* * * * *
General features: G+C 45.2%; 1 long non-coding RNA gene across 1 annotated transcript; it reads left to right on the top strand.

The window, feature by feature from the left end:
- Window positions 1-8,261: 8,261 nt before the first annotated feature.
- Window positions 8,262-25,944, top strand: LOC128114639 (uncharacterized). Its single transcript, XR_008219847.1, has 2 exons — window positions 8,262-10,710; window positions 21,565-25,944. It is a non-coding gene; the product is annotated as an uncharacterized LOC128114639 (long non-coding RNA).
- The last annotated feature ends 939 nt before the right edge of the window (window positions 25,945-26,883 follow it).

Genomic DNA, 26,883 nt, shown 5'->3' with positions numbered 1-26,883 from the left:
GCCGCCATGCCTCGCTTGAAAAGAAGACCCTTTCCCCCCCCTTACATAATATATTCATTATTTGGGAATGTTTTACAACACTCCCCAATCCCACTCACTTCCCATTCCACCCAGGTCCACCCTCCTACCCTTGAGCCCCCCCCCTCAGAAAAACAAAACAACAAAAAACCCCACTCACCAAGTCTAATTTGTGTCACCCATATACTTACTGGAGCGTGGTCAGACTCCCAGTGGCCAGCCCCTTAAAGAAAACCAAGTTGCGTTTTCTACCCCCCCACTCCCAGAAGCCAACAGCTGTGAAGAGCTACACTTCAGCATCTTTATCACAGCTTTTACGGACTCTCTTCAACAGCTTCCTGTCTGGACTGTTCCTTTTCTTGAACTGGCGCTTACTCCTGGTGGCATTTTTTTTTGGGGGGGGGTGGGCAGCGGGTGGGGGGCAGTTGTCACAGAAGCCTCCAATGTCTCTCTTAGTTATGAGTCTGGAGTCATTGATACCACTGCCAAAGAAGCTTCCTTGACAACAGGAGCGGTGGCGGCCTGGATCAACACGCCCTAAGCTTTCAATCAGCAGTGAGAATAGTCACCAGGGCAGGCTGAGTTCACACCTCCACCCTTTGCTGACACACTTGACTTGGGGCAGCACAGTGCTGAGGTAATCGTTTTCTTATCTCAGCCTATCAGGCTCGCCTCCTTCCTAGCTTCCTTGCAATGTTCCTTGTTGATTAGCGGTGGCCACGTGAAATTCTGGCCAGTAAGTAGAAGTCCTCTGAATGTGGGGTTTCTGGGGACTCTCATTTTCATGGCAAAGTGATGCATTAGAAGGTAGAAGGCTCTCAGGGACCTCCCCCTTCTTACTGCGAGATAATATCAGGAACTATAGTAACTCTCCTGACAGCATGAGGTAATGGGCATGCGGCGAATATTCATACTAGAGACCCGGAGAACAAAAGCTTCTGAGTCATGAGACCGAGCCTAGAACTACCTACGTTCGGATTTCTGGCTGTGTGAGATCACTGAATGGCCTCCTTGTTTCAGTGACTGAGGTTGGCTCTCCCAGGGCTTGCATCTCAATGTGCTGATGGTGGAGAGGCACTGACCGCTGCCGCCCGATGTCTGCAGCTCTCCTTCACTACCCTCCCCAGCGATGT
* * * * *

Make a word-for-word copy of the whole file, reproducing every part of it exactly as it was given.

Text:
General features: G+C 45.2%; 1 long non-coding RNA gene across 1 annotated transcript; it reads left to right on the top strand.

The window, feature by feature from the left end:
- Window positions 1-8,261: 8,261 nt before the first annotated feature.
- Window positions 8,262-25,944, top strand: LOC128114639 (uncharacterized). Its single transcript, XR_008219847.1, has 2 exons — window positions 8,262-10,710; window positions 21,565-25,944. It is a non-coding gene; the product is annotated as an uncharacterized LOC128114639 (long non-coding RNA).
- The last annotated feature ends 939 nt before the right edge of the window (window positions 25,945-26,883 follow it).

Genomic DNA, 26,883 nt, shown 5'->3' with positions numbered 1-26,883 from the left:
GCCGCCATGCCTCGCTTGAAAAGAAGACCCTTTCCCCCCCCTTACATAATATATTCATTATTTGGGAATGTTTTACAACACTCCCCAATCCCACTCACTTCCCATTCCACCCAGGTCCACCCTCCTACCCTTGAGCCCCCCCCCTCAGAAAAACAAAACAACAAAAAACCCCACTCACCAAGTCTAATTTGTGTCACCCATATACTTACTGGAGCGTGGTCAGACTCCCAGTGGCCAGCCCCTTAAAGAAAACCAAGTTGCGTTTTCTACCCCCCCACTCCCAGAAGCCAACAGCTGTGAAGAGCTACACTTCAGCATCTTTATCACAGCTTTTACGGACTCTCTTCAACAGCTTCCTGTCTGGACTGTTCCTTTTCTTGAACTGGCGCTTACTCCTGGTGGCATTTTTTTTTGGGGGGGGGTGGGCAGCGGGTGGGGGGCAGTTGTCACAGAAGCCTCCAATGTCTCTCTTAGTTATGAGTCTGGAGTCATTGATACCACTGCCAAAGAAGCTTCCTTGACAACAGGAGCGGTGGCGGCCTGGATCAACACGCCCTAAGCTTTCAATCAGCAGTGAGAATAGTCACCAGGGCAGGCTGAGTTCACACCTCCACCCTTTGCTGACACACTTGACTTGGGGCAGCACAGTGCTGAGGTAATCGTTTTCTTATCTCAGCCTATCAGGCTCGCCTCCTTCCTAGCTTCCTTGCAATGTTCCTTGTTGATTAGCGGTGGCCACGTGAAATTCTGGCCAGTAAGTAGAAGTCCTCTGAATGTGGGGTTTCTGGGGACTCTCATTTTCATGGCAAAGTGATGCATTAGAAGGTAGAAGGCTCTCAGGGACCTCCCCCTTCTTACTGCGAGATAATATCAGGAACTATAGTAACTCTCCTGACAGCATGAGGTAATGGGCATGCGGCGAATATTCATACTAGAGACCCGGAGAACAAAAGCTTCTGAGTCATGAGACCGAGCCTAGAACTACCTACGTTCGGATTTCTGGCTGTGTGAGATCACTGAATGGCCTCCTTGTTTCAGTGACTGAGGTTGGCTCTCCCAGGGCTTGCATCTCAATGTGCTGATGGTGGAGAGGCACTGACCGCTGCCGCCCGATGTCTGCAGCTCTCCTTCACTACCCTCCCCAGCGATGT